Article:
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Transport subsidy for N-E refineries -- Will it flow after APM dismantling?

Santanu Sanyal

THE Petroleum Ministry is understood to have sought the Finance Ministrys approval for continuation of the transport subsidy for the refineries located in the North-East even after the dismantling of the administered pricing mechanism (APM) next April.

Initially, the proposal was for Numaligarh Refinery Limited (NRL) and Digboi refinery of the Assam Oil Division (AOD) of Indian Oil Corporation (IOC).

Subsequently, two other refineries Guwahati refinery and the Bongaigaon Refinery and Petrochemicals Limited (BRPL), both under IOC too were included.

At present, these four refineries of the North-East together account for a substantial amount of transport subsidy. According to one estimate, the subsidy amount will be Rs 800-900 crore annually. The transport subsidy is provided for reaching petroleum products outside the 50 km limit of the production centre. As these refineries market the bulk of their production outside the 50-km limit, they receive hefty amounts as transport subsidy.

But, then, the refineries in the North-East have no choice. For various reasons, they face, in varying degrees, the problem of evacuating their products. The four refineries together have a total capacity of about seven million tonnes annually whereas the total demand for petroleum products in the entire North-East does not exceed two million tonnes annually.

(The level of consumption in the North-East can be known from one example. The three retail outlets of AOD in Haryana sell more petroleum products than what Manipur, Mizoram and Nagaland together do, through the 50 retail outlets.)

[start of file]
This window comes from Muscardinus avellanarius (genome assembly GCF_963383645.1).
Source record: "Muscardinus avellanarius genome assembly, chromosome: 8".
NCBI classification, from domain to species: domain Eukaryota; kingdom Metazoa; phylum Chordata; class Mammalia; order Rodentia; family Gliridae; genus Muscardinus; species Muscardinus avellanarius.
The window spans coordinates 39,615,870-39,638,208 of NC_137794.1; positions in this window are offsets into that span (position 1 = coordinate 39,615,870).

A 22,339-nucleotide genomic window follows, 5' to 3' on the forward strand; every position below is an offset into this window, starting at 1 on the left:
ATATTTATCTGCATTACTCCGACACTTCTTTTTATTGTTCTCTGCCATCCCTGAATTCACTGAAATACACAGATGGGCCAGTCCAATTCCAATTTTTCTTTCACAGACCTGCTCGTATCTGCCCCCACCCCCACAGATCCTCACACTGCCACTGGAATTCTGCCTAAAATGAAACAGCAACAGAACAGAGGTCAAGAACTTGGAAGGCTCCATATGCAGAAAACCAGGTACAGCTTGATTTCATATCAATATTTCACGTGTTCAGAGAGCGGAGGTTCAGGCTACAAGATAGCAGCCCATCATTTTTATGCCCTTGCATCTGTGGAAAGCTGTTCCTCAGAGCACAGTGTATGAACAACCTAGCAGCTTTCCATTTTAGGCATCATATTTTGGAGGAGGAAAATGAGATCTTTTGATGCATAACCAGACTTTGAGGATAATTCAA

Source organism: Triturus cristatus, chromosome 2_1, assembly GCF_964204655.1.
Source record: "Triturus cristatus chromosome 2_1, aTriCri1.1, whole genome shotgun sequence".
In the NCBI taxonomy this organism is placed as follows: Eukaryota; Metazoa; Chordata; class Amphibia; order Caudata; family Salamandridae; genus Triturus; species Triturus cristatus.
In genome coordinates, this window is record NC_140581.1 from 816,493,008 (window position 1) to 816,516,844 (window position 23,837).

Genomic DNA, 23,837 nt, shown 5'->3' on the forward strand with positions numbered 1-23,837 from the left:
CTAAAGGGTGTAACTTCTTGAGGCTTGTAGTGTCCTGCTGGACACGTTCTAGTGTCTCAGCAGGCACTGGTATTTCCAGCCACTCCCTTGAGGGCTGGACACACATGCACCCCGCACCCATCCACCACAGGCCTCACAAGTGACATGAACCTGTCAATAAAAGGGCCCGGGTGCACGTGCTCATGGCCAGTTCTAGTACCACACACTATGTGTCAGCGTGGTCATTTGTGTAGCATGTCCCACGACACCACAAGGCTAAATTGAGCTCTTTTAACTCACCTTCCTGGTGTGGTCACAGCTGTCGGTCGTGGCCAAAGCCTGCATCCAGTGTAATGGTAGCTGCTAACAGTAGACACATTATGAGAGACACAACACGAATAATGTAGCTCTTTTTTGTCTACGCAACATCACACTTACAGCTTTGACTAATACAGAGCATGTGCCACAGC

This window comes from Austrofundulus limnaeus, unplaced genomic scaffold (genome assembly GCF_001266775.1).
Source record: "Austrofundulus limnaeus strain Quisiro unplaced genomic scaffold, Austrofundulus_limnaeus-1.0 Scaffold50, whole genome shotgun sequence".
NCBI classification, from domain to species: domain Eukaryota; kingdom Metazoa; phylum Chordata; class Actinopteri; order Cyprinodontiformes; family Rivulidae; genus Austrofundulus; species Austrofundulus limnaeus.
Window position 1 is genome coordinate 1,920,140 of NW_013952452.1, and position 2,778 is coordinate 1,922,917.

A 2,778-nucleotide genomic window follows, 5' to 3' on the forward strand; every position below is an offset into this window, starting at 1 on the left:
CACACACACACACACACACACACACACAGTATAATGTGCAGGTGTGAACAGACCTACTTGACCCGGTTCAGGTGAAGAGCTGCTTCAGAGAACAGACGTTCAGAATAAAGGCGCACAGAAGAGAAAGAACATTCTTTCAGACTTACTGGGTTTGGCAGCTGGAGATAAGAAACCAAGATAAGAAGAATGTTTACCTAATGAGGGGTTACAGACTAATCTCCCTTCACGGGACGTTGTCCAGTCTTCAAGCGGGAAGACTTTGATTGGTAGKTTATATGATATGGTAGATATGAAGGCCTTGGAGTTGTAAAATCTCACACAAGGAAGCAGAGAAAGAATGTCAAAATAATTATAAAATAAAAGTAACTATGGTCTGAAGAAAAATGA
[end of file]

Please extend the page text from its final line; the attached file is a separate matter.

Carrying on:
Which means, if the refineries run to their capacity, about five million tonnes of petroleum products have to be evacuated outside the North-East involving large-scale transportation and therefore a huge subsidy. Fortunately, none of the refineries in the region (except perhaps the Digboi refinery) operates close to capacity because of non-availability of crude. The total production of crude in North-East oilfields, both under Oil and Natural Gas Corporation (ONGC) and Oil India Limited (OIL), is about five million tonnes while the requirement of the refineries is about seven million tonnes.

The North-East, thus, is an interesting scene. If the refineries run to their capacities, two million tonnes of crude have to be brought from outside (mainly imports) and five million tonnes of products have to be evacuated out of the region. Transportation, therefore, plays a key role. But, then, as everyone knows, the transportation in the North-East, for various reasons, leaves much to be desired.

The problem is particularly critical for NRL. Even at 60 per cent capacity utilisation, the refinery finds it hard to evacuate its products. The bulk of its production is sold outside the region.